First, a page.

• Monika Imschloss
  • Jana Lorenz


Background: Goal setting is among the most common behavioral change techniques employed in contemporary self-tracking apps. For these techniques to be effective, it is relevant to understand how the visual presentation of goal-related outcomes employed in the app design affects users’ responses to their self-tracking outcomes.

Objective: This study examined whether a spatially close (vs distant) presentation of mixed positive and negative self-tracking outcomes from multiple domains (ie, activity, diet) on a digital device’s screen can provide users the opportunity to hedonically edit their self-tracking outcome profile (ie, to view their mixed self-tracking outcomes in the most positive light). Further, this study examined how the opportunity to hedonically edit one’s self-tracking outcome profile relates to users’ future health behavior intentions.

Methods: To assess users’ responses to a spatially close (vs distant) presentation of a mixed-gain (vs mixed-loss) self-tracking outcome profile, a randomized 2×2 between-subjects online experiment with a final sample of 397 participants (mean age 27.4, SD 7.2 years; 71.5%, 284/397 female) was conducted in Germany. The experiment started with a cover story about a fictitious self-tracking app. Thereafter, participants saw one of four manipulated self-tracking outcome profiles. Variables of interest measured were health behavior intentions, compensatory health beliefs, health motivation, and recall of the outcome profile. We analyzed data using chi-square tests (SPSS version 23) and moderated mediation analyses with the PROCESS macro 2.16.1.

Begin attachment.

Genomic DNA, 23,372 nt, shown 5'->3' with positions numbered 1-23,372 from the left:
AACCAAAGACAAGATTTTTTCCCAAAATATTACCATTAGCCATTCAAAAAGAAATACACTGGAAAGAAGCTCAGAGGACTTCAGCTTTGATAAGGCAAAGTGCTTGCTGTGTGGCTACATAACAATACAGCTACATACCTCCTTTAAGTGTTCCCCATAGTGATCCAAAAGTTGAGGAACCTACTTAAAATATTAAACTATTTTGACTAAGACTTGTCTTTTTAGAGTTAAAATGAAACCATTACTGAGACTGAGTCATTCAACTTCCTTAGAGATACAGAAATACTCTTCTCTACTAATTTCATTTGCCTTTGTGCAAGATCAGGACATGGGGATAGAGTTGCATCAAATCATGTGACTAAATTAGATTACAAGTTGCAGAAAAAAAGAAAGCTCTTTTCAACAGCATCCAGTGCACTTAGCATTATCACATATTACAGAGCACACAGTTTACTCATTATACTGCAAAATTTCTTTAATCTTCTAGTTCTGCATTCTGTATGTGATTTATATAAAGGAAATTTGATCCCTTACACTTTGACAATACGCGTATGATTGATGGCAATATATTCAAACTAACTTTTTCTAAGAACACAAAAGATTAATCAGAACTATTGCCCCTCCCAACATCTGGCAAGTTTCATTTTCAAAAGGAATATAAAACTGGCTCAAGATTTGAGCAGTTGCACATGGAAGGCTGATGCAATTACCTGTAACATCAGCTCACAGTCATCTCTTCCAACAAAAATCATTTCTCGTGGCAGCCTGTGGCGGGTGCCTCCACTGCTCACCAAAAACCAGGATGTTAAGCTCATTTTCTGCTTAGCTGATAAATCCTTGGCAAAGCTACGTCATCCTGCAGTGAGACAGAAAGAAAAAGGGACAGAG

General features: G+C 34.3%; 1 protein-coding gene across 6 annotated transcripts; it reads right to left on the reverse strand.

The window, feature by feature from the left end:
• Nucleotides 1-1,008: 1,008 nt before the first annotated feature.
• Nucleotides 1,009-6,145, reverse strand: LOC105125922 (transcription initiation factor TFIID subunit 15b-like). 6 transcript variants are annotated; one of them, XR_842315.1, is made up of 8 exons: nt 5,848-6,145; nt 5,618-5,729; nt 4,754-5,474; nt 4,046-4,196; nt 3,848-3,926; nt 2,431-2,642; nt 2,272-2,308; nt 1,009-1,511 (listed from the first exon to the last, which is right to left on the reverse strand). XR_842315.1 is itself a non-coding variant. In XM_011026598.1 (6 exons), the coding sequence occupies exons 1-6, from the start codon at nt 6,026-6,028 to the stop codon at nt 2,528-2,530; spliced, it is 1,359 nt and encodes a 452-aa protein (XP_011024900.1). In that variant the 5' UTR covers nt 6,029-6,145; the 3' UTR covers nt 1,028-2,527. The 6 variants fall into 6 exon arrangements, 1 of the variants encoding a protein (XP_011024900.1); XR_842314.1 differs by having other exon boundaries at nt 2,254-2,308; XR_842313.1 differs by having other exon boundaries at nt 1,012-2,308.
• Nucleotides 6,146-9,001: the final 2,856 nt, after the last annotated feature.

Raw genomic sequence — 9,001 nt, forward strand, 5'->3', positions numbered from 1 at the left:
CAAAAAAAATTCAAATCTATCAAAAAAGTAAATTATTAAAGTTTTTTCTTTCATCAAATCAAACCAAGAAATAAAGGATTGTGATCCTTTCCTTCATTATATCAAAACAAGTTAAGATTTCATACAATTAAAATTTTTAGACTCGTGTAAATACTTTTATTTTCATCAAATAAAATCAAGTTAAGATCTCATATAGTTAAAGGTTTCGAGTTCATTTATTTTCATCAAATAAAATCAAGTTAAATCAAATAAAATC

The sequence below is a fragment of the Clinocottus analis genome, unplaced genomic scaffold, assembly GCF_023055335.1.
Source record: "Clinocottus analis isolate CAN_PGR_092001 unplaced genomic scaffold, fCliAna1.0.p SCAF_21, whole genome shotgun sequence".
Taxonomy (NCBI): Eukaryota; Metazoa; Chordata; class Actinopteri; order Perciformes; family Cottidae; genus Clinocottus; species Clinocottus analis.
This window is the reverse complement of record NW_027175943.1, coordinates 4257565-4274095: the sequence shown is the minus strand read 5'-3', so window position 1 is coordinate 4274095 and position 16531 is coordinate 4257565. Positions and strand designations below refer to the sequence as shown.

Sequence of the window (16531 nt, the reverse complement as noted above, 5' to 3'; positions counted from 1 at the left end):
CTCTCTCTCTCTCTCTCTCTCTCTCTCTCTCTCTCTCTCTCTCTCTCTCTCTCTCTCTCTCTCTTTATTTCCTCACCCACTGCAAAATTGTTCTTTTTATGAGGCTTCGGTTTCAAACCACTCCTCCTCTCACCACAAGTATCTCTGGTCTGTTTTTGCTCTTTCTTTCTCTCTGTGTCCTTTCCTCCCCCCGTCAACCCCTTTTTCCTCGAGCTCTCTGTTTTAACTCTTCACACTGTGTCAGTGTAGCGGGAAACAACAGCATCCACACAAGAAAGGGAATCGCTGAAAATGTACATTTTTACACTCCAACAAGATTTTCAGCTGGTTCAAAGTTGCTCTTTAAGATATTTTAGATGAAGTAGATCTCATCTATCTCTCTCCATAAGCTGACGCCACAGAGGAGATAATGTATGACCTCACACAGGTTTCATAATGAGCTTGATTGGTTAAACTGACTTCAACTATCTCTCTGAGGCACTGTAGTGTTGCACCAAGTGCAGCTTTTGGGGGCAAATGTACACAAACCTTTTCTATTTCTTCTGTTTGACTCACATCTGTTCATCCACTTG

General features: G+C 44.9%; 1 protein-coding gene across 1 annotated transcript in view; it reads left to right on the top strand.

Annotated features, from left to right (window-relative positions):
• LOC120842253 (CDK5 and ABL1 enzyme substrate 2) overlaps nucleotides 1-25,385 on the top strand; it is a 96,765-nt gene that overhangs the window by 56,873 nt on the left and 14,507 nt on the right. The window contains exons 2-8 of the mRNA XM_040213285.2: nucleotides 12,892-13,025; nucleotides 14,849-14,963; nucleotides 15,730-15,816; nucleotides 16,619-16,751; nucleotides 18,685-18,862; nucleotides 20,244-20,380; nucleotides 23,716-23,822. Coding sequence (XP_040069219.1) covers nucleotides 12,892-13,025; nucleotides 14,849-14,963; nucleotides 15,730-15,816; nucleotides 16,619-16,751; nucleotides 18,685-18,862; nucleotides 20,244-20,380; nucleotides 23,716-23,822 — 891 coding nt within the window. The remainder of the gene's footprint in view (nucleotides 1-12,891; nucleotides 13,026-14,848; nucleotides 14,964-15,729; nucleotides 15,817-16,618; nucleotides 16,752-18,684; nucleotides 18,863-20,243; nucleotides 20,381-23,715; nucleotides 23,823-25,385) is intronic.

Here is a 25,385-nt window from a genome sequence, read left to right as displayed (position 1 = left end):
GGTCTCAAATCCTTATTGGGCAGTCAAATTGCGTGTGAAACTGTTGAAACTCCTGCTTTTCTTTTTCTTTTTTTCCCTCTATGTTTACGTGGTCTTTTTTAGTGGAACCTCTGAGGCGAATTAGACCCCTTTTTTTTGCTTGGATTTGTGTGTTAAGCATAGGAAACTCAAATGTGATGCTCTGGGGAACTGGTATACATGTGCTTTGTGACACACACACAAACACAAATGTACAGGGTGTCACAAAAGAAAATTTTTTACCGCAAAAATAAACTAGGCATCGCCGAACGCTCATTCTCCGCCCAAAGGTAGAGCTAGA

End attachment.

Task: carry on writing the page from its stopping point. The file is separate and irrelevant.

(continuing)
Results: Spatial distance facilitated hedonic editing, which was indicated by systematic memory biases in users’ recall of positive and negative self-tracking outcomes. In the case of a mixed-gain outcome profile, a spatially close (vs distant) presentation tended to increase the underestimation of the negative outcome (P=.06). In the case of a mixed-loss outcome profile, a spatially distant (vs close) presentation facilitated the exact recognition of the positive outcome (P=.04). When the presentation of self-tracking outcomes provided the opportunity for hedonic editing, users with a low (vs high) health motivation produced compensatory health beliefs, which led to lower health behavior intentions (index of moderated mediation=0.0352, 95% CI 0.0011-0.0923).

Conclusions: When spatial distance between the presentations of mixed self-tracking outcomes provided the opportunity to hedonically edit one’s self-tracking outcome profile, users recalled their self-tracking outcomes in a more positive light. Especially for users with lower health motivation, the opportunity to hedonically edit one’s mixed self-tracking outcome profile led to reduced health behavior intentions. To prevent the occurrence of hedonic editing in users’ responses to visually presented self-tracking outcome profiles, further research is necessary to determine the ideal distance that should be employed in the app design for the presentation of mixed self-tracking outcomes on a digital device’s screen.


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